Must Haves for Overnight Bus Journeys

what to pack for overnight bus trips

I typically choose overland travel when possible because I usually have time to spare, but not money. Past experiences have included an overnight bus between Agnes Water and Airlie Beach, Australia, a 9 hour train ride across Germany and an overnight bus from Atlanta to New Orleans here in the US. My next mistake adventure will be taking a bus from Atlanta to Toronto, Canada. Needless to say, these experiences have turned me into an old pro when it comes to finding what to pack for long overland journeys, whether by car, bus or train.

For Entertainment

Anything over 5 hours on a bus seems crazy, but yet I’ve done it many times. When it comes to keeping your sanity, it’s all about options. Make sure you have a backup for your backup, in case your Kindle or laptop dies and you’ve already read your book and magazine.

Books or Kindle – I spent a lot of time reading on buses, particularly since most include reading lights. If you have a long book you’ve been waiting for the chance to read, this is the time!

Magazines – Flipping through magazines is also a good way to keep yourself entertained during a long trip. I save all my magazines for these trips and read them all at once. I recommend AFAR Magazine to fuel your wanderlust en route to your destination.

Laptop or DVD player – I usually load my laptop with movies and TV episodes before a trip since there aren’t monitors like the ones you find on airplanes. You can also bring DVDs to watch in smaller CD cases to keep them from getting scratched. Some buses even have WiFi, but the reliability isn’t always there, so don’t count on being able to go online.

Chargers – The Megabus trips I’ve taken always have at least 2 plugs in between the seats, so if you forgot to charge before you left home or are running low on juice, you can plug right in.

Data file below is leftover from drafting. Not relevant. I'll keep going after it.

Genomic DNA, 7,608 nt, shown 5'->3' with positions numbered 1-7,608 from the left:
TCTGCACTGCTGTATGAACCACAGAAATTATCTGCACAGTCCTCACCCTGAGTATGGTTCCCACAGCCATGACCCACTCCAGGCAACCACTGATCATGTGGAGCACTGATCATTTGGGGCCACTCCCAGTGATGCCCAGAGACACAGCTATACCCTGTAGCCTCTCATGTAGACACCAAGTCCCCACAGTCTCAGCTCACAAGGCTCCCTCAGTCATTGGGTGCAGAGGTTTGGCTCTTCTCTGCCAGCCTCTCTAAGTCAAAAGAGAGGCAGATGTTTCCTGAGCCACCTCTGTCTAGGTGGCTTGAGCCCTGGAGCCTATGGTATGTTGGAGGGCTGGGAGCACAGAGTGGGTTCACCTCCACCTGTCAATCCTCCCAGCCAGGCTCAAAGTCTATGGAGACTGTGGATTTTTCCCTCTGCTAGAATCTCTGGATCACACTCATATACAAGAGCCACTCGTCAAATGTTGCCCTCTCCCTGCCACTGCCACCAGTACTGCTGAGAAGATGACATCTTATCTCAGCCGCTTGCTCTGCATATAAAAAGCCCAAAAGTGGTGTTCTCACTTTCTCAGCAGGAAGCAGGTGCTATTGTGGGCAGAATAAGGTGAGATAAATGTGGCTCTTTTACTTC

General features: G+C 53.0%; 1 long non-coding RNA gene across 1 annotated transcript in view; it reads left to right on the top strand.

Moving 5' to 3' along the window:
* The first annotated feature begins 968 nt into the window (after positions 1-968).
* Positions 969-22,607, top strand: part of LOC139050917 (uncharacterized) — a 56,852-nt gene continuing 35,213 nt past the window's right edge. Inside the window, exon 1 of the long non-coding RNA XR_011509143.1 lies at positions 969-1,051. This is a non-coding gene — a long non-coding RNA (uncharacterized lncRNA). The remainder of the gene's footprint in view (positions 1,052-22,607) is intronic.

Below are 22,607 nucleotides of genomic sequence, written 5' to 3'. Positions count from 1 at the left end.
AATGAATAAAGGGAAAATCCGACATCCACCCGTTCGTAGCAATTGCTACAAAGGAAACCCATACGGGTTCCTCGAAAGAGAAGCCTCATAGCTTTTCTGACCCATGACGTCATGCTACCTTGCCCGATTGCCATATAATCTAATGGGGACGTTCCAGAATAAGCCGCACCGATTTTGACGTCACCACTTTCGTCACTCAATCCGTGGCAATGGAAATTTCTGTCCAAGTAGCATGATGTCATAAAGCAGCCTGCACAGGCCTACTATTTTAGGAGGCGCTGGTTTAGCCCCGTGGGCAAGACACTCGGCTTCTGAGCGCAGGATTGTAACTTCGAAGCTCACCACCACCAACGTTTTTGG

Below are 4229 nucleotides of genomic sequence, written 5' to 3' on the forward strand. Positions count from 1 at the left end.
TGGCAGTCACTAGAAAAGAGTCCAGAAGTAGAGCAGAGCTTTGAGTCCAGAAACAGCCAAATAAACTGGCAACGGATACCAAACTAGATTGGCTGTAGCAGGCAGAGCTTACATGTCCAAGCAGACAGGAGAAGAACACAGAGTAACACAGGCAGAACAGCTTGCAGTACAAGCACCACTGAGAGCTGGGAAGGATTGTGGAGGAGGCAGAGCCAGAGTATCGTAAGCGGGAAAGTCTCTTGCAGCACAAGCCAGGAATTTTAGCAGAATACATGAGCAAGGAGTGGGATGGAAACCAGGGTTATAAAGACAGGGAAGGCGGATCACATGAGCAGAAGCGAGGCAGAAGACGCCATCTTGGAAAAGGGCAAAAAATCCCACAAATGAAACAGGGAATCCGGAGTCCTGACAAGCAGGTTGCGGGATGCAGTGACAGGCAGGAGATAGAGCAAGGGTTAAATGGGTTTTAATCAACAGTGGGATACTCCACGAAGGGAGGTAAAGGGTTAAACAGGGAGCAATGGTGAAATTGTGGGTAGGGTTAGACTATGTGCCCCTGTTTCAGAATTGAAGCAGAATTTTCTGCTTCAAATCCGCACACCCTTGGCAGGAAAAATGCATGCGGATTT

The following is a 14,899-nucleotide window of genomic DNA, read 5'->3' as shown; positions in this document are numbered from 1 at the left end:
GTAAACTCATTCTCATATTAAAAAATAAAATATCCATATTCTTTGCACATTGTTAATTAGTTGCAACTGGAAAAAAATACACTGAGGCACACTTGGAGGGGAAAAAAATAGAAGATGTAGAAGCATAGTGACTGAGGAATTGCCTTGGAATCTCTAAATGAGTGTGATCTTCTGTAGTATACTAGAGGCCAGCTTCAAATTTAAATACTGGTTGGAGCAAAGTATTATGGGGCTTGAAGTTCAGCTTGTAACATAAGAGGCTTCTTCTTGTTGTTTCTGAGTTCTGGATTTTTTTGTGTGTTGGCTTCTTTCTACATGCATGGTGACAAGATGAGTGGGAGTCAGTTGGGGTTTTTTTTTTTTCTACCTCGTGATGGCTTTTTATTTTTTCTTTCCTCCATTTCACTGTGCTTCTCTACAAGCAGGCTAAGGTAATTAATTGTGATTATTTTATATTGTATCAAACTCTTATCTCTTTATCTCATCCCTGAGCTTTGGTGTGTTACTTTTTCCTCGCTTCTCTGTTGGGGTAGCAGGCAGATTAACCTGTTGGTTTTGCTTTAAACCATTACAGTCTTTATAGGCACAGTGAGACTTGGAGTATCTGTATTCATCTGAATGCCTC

Journal – Write about your trip, taking note of where you’ve stopped or odd people who get on the bus or train.

Travel games – Bananagrams or travel chess can be played with a friend.

For Sleeping

Don’t expect to get much sleep on bus journeys, as in many places it is required by law for the driver to stop every few hours to rest, refuel or let off passengers. This usually means turning the bus (and air conditioning!) off and turning all the lights on. I’ve included these items as wishful thinking for a little bit of shuteye.

Eye mask – Not everyone will want to sleep, so there will be lights on. I can’t go anywhere without an eye mask.

Ear plugs – Between people talking and the noises of the bus, if you can’t go to sleep with your iPod playing, get yourself a cheap pair of ear plugs. I like the foam type best.

Travel pillow – I didn’t bring one on my last bus trip and instead balled up my hoodie, but I definitely wished I had it.

Melatonin – Some of us need a little help in falling asleep and melatonin is the natural remedy for it.

iPod/playlist – My go-to sleep playlist is full of songs by Bon Iver, Sigur Ros and Adem. Don’t forget your earbuds or noise-canceling headphones to go with it.

Hoodie or blanket – I get cold on buses, so I always bring a small blanket or hoodie to keep me warm throughout the night.

>>You could also try a Turkish Travel Towel as a lightweight blanket.

Extra Stuff

Tissues – The cold air gives me the sniffles, so bring a little pack of tissues that can double as a napkin or toilet paper if needed.

Vicks Vaporub – It sounds like an odd addition to this list, but I now swear by it. During my overnight bus trip in Australia, I was horribly painfully sick and couldn’t stop coughing. I paid $14 for this tiny tub of it and have sworn by it ever since. I put a little bit under my nose to clear my sinuses.

>>Or try Tiger Balm.

Lotion and lip balm – Being on a bus for an extended amount of time can dry you out, so put on lotion and lip balm before going to sleep.